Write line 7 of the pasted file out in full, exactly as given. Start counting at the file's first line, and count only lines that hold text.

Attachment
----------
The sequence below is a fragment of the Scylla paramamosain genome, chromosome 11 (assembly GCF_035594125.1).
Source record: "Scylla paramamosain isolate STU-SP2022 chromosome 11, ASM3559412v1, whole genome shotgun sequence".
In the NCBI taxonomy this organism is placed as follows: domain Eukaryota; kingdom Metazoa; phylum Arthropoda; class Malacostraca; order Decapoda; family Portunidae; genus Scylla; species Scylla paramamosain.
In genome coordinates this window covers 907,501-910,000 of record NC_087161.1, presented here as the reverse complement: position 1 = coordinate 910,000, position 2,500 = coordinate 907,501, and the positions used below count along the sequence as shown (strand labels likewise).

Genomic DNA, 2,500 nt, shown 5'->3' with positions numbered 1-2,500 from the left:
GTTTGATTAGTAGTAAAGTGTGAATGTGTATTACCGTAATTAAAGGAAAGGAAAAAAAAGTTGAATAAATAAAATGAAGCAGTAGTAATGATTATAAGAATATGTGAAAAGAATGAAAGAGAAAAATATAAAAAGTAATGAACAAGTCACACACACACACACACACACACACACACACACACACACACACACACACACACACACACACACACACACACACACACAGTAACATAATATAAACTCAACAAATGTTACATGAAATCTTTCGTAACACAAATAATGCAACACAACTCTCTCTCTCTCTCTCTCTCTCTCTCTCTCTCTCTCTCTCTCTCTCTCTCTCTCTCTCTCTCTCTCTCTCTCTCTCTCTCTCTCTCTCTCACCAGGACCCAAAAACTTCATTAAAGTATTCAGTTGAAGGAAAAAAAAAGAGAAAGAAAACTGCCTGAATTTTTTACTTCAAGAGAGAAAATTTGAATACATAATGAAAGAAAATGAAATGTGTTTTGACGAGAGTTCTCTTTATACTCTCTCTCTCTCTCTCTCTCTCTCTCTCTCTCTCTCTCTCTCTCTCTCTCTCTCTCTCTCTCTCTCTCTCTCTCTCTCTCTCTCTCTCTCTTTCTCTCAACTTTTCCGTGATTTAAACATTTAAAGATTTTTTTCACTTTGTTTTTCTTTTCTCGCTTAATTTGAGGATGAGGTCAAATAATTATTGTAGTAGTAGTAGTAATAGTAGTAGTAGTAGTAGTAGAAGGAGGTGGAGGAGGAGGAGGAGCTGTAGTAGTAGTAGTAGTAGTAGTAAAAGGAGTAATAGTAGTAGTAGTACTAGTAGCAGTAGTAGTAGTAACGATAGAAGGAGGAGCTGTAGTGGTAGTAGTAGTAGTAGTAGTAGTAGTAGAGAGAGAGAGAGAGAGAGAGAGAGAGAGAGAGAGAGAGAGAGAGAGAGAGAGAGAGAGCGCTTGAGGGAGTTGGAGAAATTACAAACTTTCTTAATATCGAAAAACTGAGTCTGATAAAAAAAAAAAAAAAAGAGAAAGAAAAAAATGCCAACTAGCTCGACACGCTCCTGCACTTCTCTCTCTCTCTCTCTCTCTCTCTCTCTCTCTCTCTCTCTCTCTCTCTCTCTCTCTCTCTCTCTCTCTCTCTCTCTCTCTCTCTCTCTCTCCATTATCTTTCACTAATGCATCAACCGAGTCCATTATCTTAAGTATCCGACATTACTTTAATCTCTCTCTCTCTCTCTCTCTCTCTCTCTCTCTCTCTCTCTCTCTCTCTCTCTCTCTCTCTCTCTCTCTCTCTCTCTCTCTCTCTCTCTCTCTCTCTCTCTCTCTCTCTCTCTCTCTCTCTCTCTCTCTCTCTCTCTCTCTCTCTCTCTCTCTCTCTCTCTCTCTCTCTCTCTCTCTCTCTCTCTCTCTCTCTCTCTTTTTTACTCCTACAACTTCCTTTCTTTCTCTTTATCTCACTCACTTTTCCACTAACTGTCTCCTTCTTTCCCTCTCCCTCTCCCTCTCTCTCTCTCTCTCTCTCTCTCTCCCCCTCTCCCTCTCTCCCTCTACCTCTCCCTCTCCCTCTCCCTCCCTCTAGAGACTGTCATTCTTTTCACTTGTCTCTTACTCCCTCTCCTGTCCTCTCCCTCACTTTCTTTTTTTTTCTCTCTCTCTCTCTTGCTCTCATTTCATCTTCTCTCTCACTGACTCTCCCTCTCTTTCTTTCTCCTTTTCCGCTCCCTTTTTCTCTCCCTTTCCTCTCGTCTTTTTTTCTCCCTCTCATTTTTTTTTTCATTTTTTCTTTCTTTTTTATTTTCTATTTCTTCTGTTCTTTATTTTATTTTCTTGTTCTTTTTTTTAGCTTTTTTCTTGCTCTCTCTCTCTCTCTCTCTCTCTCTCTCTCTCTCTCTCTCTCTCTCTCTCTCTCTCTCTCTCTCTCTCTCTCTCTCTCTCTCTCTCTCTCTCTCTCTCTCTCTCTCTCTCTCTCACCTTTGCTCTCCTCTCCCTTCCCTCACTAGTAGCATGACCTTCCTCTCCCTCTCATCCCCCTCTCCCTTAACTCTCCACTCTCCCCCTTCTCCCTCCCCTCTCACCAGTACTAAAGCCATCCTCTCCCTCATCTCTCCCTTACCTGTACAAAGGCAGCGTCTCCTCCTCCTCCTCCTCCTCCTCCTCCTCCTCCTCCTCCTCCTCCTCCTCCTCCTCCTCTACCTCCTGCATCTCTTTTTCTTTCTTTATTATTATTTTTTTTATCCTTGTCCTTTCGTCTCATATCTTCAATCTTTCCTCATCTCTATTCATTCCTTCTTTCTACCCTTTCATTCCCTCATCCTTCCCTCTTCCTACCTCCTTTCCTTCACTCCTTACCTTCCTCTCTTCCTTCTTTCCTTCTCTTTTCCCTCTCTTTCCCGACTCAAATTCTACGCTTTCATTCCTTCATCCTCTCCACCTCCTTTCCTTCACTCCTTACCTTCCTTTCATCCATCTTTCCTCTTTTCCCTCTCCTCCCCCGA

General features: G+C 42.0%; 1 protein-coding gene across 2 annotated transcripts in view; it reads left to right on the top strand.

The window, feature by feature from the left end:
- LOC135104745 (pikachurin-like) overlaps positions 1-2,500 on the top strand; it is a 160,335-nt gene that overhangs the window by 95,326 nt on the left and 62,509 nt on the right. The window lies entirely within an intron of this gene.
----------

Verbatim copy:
General features: G+C 42.0%; 1 protein-coding gene across 2 annotated transcripts in view; it reads left to right on the top strand.